I was serving 6, so I started with 6 smokies in  the frying pan.  (These are flavourful, big sausages about 1.5″ diameter and 6″ long).  I diced these up into 1/2″ slices and sauteed them with 2 diced onions and 3 large carrots.  The frying pan was full, but when everything was cooked, I poured the mix into the casserole dish.

Next I chopped up  a small head of cabbage, stirred in a large 28 oz can of diced tomatoes and simmered in the frying pan until the cabbage was cooked, then it was poured into the casserole dish. Everything was stirred together. 

Finally, about 4 cups of frozen hash brown potatoes were sauteed in the frying pan until they were thoroughly cooked and then they were stirred into the casserole dish.

Seasoning salt, black pepper and 1 tbsp of dill weed sprinkled and stirred gently to combine all ingredients.

Bake the casserole for an hour at 350 degrees.

Yummy supper!!

 

Chili con carne and garlic bread September 8, 2010

Filed under: Recipes — Shawn L. Bird @ 5:05 am
Tags:

I had two requests for recipes of my chili this week, so here it is for the world:

I don’t use recipes, so I can only give you an approximation of what I did and estimate the amounts of the spices. This is as close an approximation as I can give.

Day before: put a cup to cup and a half of dried beans in a medium mixing bowl. Half fill with water. Kidney beans like about 18 hours of soaking. You may also consider soaking 1/2 cup of black beans for additional colour and flavour.

Eating day (morning): Brown half a kilo of ground meat. We generally use pork, but you can use beef, poultry or tofuburger. Dice and add large diced onion (softball size), 2 celery stalks, green bell pepper, red/orange bell pepper. (sometimes I also add diced zucchini and sliced mushrooms, though not yesterday). Stir.

AT this point, if it is morning, you can put everything into a large slow cooker or crock pot. This will give you excellent results… I didn’t yesterday, but would recommend it as ‘best practice.’ It’s good to be able to ignore it for the rest of the day rather than constantly having to check and stir. It needs about 4 hours on a stove top simmering on low, so 10-11 hours in a slow crock pot, or about 5-6 hours on high crock pot.*

When all is nicely browned or cooked add 2 large cans (796 ml) of diced tomatoes, a can of tomato soup and 1/4 c of powdered beef bouillion and a cup of water. Drain and rinse the beans. This removes the ‘gas factor.’ Stir in the beans. Add about 1/2 teaspoon each of marjoram, cumin, tarragon. Add a heaping tsp of garlic flakes or two/three fresh crushed garlic cloves. Add a tbsp of chili pepper and a tsp of cajun seasoning mix, and a tsp of black pepper.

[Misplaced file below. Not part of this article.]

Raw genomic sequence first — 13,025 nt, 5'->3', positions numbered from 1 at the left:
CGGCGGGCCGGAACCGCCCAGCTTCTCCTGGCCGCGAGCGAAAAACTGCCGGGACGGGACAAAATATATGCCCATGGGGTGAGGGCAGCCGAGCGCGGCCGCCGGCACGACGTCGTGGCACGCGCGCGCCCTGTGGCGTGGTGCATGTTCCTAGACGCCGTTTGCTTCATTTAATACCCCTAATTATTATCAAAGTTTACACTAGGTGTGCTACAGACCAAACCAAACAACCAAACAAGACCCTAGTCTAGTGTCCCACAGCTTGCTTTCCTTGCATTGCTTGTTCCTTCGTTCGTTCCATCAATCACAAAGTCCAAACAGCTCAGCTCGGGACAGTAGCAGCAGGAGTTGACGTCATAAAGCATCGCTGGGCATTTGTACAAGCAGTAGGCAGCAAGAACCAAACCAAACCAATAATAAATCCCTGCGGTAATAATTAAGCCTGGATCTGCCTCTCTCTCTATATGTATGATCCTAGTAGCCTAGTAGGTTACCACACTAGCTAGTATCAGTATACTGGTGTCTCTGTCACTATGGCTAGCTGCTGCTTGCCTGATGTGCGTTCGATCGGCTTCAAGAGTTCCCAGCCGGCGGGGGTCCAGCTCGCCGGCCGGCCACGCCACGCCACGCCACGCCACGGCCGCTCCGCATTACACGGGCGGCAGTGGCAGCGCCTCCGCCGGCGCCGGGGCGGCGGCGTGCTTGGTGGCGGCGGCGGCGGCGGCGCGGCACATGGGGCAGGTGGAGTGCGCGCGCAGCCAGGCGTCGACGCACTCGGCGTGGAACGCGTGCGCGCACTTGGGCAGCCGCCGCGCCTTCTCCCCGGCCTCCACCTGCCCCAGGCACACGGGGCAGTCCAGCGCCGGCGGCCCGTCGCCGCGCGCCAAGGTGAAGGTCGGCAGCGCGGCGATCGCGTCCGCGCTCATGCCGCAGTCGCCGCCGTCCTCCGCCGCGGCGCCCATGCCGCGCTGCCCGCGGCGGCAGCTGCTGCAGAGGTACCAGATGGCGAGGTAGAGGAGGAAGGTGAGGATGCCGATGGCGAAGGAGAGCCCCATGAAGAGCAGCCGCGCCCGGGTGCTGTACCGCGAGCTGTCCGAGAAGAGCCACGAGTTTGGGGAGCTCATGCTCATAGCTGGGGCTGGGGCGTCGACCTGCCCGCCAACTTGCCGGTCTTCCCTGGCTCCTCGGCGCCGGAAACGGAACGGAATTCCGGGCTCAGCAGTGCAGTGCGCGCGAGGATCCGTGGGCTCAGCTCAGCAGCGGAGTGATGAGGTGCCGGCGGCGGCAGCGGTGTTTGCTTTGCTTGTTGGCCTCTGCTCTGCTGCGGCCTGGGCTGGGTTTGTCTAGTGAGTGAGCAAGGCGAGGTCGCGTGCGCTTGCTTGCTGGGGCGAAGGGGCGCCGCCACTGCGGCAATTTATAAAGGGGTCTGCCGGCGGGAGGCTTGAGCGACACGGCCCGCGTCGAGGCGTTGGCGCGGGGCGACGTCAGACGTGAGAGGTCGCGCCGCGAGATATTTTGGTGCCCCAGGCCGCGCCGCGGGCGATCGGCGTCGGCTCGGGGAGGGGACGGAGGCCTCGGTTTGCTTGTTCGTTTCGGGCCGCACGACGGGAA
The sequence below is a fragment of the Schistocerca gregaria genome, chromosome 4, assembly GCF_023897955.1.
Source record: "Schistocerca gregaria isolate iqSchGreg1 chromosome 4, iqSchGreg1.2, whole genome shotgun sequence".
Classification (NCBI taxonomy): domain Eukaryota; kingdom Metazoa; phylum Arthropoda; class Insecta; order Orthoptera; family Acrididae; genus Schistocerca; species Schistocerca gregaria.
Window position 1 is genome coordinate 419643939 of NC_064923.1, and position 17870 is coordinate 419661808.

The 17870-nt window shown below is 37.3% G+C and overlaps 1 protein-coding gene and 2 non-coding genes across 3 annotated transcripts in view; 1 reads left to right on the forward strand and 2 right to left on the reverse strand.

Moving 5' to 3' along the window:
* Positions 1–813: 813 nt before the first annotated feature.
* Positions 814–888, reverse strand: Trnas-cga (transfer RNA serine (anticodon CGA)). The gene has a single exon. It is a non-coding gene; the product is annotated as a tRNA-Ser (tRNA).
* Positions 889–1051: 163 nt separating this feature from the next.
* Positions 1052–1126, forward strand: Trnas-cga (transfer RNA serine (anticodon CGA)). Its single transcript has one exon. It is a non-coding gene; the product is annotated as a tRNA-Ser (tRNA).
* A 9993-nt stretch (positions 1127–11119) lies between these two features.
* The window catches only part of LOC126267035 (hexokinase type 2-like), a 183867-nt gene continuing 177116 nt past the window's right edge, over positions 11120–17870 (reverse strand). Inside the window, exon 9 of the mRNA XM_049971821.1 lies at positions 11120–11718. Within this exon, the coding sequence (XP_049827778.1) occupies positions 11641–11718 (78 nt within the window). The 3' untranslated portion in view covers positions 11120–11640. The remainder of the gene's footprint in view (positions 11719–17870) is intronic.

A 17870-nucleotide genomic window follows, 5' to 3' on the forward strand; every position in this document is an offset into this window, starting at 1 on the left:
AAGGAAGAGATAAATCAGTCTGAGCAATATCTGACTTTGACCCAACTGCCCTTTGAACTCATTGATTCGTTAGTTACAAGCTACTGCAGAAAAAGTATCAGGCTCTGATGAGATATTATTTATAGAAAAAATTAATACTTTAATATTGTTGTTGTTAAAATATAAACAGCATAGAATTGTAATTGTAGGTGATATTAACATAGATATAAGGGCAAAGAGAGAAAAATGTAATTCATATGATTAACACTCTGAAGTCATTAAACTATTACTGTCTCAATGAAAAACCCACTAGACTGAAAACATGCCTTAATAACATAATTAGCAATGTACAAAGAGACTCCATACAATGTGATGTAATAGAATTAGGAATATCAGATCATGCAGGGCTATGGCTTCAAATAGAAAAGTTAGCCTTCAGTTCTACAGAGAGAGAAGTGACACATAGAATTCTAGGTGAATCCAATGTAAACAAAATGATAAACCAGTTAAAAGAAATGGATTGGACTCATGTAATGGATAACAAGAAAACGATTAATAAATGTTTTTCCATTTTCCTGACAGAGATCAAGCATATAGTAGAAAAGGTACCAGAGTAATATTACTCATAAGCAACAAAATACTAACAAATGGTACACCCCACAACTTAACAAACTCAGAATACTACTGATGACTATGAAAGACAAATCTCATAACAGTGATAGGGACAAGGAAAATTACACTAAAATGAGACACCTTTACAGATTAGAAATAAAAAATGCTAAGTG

The ‘secret’  ingredients: Add 1/4 c of red wine and a tbsp of vinegar (perhaps red wine vinegar could replace these?). Simmer for several hours until the beans are cooked, then add the final ingredient- 1/4 c of brown sugar (Demarrera prefered). If you add the sugar before the beans are cooked, sometimes they remain crunchy- there is some science happening there). Add salt to taste.

If you like hot chili, add a diced jalapeño or habanero or more chili powder to your taste.

Serve with garlic or garlic cheese bread (whip butter, 2 cloves of crushed garlic, tbsp of parmesan &/or 1/4 c of grated sharp cheddar- spread on sliced French bread, broil until golden.

.

(* Do not give your crock pot any illegal substances in order to get it high).

 

iced tea at home July 26, 2010

Filed under: Recipes — Shawn L. Bird @ 12:03 am

In Canada, iced tea is a syrupy sweet concoction that has very little to do with tea and much more to do with sugar.  My friend Heather, who worked at Kentucky Fried Chicken in tourist ridden Banff, said the Americans would come into the restaurant and freak out when they tasted it, so they had to add “American Ice  Tea” to their menu.  Guess what it was made from?  Tea.  Wow.

Since I’ve been trying to cut down on refined sugars in my diet, I have begun making my own iced tea.  I boil a kettle, pour it into my biggest tea pot along with a tea bag or two and let it steep.  When it’s ready, I add 2 packets of stevia powder to my 2.2 litre Tupperware™ pitcher and pour in the tea.  I put it in the fridge to cool.  To serve, I pour over ice into a glass.  Couldn’t get much simpler, could it?

But wait!  There’s more! 😉  There is a gourmet aspect to this simple beverage.   If your tea shelf looks anything like mine, you have a huge variety of flavour options!  At the moment I am sipping “Lipton Green tea with orange.”  I just finished a pitcher of vanilla Rooibus.   For my birthday last year, my daughter bought me “Ice tea blend” from Tea Delights in Vernon, a black tea with a subtle peach flavour.  My favourite is probably peppermint herbal tea.  It’s very cooling on a hot day.  I rarely have boring Orange Pekoe, but it works, too.  

This is a bargain beverage, as well.  A stevia packet is 10c, and a tea bag is about the same, so for 30c you can enjoy 2.2 litres of summer sunshine.  My friend Cyndy has an iced tea maker that works like a drip coffee maker, dripping tea onto ice cubes.  I think they usually use about 4 tea bags in it. Feel free to make your tea stronger if you’re so inclined.  You’re adding 30c more to the budget, but you’re worth the splurge.  Oh- and if you don’t have an issue with refined sugar, you could substitute 1/4 c of sugar for the stevia, but now you’re adding calories.

Cheers!

 

 
%d bloggers like this: